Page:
What will it take for 3G Video Emergency Calls to take off?

Had an interesting call this morning from a journalist who had picked up on 3G Doctor after reading a MobiHealthNews story about a study in Norway (conducted in 2006) that looked at the potential for 3G Video Calling to be used in the event of a medical emergency as an alternative to a conventional voice call.

It seemed to him inplausible that countries like the UK where >97% of the population lives within 3G coverage and eSMS has proven an overnight success has yet to begin even trialling the potential of this technology in its major urban areas (eg. the City of London which is little more than a square mile of land in which more than 300,000 people work). His big question was what’s it going to take to make this happen?

Even though we’ve had the technical ability to do this for years in Europe for one reason or another this opportunity is so obscure to the people that need to make the decisions that I think it’s going to take someone like Steve Jobs to walk on stage announcing Apple’s collaboration with an organisation like California’s Emergency Medical Services Authority:

> You can now use FaceTime to call 911
> It works anywhere you’ve got 3G or WiFi
> iABC (Always Best Connected) prioritizes Emergency FaceTime Calls (eg. in favor of other users wanting to download entertainment content etc)
> Access to informed medical dispatchers who on receiving your call can securely access your personal medical records and accurate location
> Image analysis for iAuthentication
> Location based iAuthentication
> Only available in California for now but we’re rolling this out across the USA

What do you think? Will we have to wait for Apple to reinvent something else we already have or will an operator step up to the plate first?

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17 Responses to What will it take for 3G Video Emergency Calls to take off?

  1. Roger Heath says:

    We began working on this years ago and now are beginning a full integration of telemedicine and 911/999 calls. This will be a seamless integration of home to ambulance and 911 and hospital communications. It is also patented. See: http://www.lifebot.us.com

  2. Roger Heath says:

    We are not using Facetime, but video is only one aspect of full management of prehospital patients and particularly emergencies as they arrive. Most chronic patient, the majority, are going to have an emergency. Inevitably, everyone does. After almost four decades of working in the emergency field, I thought out all of these scenarios and how it is best to handle them. I am best known as the inventor of hands free combo or defib pads making possible the Automatic External Defibrillator. The patent that has issued is my thirty first and there are many pending. The slide show on my home page shows my home personal survival unit concept. The first problem with video to 911 is that you do not have limited medical expertise answering. A lot more info is on our web site. Thanks.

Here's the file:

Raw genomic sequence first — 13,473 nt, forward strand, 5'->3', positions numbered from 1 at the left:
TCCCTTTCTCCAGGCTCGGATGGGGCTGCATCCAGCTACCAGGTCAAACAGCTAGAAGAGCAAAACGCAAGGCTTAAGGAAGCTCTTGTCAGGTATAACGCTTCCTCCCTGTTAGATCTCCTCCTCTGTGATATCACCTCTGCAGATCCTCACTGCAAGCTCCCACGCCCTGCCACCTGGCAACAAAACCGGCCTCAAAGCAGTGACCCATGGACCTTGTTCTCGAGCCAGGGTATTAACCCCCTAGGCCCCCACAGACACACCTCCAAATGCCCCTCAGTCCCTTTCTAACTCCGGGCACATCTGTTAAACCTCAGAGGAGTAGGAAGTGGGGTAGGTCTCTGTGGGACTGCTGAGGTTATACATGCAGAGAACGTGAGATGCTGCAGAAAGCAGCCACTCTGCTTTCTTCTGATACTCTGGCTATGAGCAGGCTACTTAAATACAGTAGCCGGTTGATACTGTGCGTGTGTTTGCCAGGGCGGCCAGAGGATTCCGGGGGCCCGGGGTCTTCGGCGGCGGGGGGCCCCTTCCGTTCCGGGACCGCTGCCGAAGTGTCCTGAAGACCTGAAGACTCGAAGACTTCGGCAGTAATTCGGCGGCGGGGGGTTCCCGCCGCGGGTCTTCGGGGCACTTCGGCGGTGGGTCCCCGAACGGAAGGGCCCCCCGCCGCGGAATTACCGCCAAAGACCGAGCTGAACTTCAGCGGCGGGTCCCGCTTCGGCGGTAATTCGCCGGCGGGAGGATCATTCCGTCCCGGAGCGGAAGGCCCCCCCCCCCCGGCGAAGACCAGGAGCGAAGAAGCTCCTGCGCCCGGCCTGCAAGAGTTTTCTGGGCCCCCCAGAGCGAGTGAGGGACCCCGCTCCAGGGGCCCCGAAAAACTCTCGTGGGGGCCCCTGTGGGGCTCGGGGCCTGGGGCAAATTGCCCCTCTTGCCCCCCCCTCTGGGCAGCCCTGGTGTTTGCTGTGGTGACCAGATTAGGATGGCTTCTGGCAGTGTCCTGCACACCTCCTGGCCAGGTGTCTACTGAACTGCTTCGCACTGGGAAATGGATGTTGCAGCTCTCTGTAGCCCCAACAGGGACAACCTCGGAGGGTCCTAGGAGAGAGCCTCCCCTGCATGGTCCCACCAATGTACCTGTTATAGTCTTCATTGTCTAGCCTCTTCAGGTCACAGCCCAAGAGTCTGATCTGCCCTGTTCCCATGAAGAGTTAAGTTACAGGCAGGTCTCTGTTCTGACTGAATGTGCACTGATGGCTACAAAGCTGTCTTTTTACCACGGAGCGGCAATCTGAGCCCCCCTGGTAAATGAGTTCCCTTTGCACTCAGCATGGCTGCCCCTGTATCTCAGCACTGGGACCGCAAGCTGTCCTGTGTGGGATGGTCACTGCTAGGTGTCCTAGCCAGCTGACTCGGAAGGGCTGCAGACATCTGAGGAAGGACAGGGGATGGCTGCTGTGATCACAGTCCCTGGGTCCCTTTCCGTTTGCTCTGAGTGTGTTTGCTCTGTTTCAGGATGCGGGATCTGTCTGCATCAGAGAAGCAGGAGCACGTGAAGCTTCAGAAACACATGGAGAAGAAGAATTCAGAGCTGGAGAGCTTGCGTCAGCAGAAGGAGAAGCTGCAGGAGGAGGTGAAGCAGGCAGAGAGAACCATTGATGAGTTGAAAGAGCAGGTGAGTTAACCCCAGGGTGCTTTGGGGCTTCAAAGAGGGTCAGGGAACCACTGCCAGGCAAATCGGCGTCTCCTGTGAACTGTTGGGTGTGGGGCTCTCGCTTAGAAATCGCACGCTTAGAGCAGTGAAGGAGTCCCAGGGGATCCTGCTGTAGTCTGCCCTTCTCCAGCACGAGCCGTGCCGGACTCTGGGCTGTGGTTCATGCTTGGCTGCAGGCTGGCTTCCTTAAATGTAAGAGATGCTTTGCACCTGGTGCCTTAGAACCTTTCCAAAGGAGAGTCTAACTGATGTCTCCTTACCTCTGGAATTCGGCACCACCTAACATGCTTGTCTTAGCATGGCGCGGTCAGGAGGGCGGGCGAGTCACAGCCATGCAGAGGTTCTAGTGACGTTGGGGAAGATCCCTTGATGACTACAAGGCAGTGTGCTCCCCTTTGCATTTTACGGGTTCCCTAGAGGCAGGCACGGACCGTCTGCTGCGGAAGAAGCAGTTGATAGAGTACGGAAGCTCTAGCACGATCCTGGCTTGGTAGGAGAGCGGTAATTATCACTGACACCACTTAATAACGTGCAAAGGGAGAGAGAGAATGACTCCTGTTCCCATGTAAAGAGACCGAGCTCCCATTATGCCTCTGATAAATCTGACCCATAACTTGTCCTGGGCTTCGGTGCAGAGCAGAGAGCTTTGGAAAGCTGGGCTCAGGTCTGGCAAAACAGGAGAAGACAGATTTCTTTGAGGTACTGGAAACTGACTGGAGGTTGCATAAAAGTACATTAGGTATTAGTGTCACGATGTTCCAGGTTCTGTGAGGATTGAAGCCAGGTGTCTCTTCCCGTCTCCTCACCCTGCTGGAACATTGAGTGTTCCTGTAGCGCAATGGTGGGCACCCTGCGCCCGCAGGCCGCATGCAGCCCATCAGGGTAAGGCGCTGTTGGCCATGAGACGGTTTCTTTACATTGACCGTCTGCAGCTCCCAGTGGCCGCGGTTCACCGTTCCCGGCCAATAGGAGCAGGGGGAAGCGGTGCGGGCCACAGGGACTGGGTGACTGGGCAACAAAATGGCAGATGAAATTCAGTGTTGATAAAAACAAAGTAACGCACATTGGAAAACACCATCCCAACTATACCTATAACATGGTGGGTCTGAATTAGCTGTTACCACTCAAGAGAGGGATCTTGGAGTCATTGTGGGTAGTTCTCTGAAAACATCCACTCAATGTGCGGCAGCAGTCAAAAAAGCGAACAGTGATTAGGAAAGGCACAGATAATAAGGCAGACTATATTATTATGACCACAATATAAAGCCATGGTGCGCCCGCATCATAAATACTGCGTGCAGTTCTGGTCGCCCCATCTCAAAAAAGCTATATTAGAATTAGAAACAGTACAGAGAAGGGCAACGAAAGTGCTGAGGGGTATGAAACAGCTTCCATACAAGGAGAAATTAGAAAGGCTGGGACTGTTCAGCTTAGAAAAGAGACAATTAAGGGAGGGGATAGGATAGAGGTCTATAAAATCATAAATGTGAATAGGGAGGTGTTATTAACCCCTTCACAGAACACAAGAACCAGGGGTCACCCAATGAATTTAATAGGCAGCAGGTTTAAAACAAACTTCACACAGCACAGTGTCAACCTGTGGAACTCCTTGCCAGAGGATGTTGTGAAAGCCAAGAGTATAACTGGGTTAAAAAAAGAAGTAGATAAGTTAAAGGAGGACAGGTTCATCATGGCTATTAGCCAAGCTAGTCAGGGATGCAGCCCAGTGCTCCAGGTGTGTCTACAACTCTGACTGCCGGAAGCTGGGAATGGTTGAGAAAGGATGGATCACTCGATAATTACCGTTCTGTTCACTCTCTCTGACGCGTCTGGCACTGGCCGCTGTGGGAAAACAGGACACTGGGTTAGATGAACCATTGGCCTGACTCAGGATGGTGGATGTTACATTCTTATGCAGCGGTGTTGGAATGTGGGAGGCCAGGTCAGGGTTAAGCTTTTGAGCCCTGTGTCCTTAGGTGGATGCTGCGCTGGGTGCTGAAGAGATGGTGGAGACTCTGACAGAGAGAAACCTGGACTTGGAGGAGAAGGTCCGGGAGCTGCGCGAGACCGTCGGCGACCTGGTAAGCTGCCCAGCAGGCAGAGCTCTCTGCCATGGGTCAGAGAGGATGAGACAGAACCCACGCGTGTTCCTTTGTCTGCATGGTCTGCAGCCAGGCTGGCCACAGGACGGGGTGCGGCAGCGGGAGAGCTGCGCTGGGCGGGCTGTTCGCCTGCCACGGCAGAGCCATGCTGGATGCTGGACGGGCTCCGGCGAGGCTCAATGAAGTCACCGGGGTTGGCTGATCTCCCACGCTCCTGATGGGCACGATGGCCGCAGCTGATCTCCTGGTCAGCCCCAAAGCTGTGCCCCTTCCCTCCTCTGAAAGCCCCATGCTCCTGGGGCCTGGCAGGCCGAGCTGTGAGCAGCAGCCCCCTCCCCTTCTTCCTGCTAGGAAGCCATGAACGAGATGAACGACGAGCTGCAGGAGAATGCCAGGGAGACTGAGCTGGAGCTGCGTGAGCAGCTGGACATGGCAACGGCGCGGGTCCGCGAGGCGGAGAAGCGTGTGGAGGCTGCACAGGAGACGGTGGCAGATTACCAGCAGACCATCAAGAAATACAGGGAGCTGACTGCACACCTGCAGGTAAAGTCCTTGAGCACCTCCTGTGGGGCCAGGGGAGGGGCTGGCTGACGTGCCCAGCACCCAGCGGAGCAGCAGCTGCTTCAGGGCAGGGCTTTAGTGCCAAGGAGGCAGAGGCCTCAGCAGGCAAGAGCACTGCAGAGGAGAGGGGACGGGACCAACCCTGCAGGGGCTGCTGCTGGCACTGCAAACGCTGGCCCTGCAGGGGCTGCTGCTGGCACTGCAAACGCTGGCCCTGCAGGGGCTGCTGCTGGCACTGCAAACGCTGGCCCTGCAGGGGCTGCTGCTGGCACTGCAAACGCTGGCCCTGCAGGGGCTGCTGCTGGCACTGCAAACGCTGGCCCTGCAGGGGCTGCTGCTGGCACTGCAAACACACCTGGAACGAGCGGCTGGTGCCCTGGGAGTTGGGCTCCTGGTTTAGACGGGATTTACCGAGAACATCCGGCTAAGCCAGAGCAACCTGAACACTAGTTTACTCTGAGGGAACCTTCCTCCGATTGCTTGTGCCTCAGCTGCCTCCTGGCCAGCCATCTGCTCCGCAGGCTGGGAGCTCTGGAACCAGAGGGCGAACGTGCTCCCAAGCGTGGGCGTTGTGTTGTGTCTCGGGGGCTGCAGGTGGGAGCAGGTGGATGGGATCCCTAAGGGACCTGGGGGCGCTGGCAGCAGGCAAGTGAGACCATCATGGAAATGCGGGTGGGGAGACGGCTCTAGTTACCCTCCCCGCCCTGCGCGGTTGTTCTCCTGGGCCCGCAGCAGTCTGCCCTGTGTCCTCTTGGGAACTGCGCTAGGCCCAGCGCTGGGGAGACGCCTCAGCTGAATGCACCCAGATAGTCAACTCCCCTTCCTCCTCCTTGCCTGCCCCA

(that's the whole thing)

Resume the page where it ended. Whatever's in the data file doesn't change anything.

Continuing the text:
3. Hi Roger,

    Thanks for your reply.

    I’ve checked out your website and your offering is very different from what I’ve stated above eg. informed video access using the patients own 3G video mobile on a cellular network.

    I guess we’ve got very different backgrounds but personally I see more opportunity to save lives, reduce demands on professional healthcare services and improve quality of life by leveraging the mobile phones owned by patients rather than adding more technology to ambulances.

    Unlike technology in emergency ambulances, mHealth offers the opportunity to prevent emergencies developing because the mobile is already in the patients hand before their health deteriorates to the state where there is an emergency.

    I agree with you that “video is only one aspect of full management of prehospital patients” but I also think there is an important shift happening where healthcare leaders are beginning to realise that hospitals aren’t the best starting point for patients to access healthcare.

    I’m not sure what you mean by “The first problem with video to 911 is that you do not have limited medical expertise answering”. I assume you didn’t mean to include the words “do not”.

    From the work we’ve done in this area I think this is one of the best reasons why emergency service providers shouldn’t hesitate to start introducing 3G Video services.

    Today I feel that we’re not prioritising these important professionals because of the limited value that they can add with just a voice. With mobile broadband and access to patient medical records (securely linked to the patient via caller ID) we’ll empower these professionals to add much more value eg. those with cardiac experience will be able to more effectively handle calls from patients having chest pain because they will be able to confirm from the medical records the patients allergies or contraindications to taking certain medications such as aspirin, clopidogrel or GTN spray.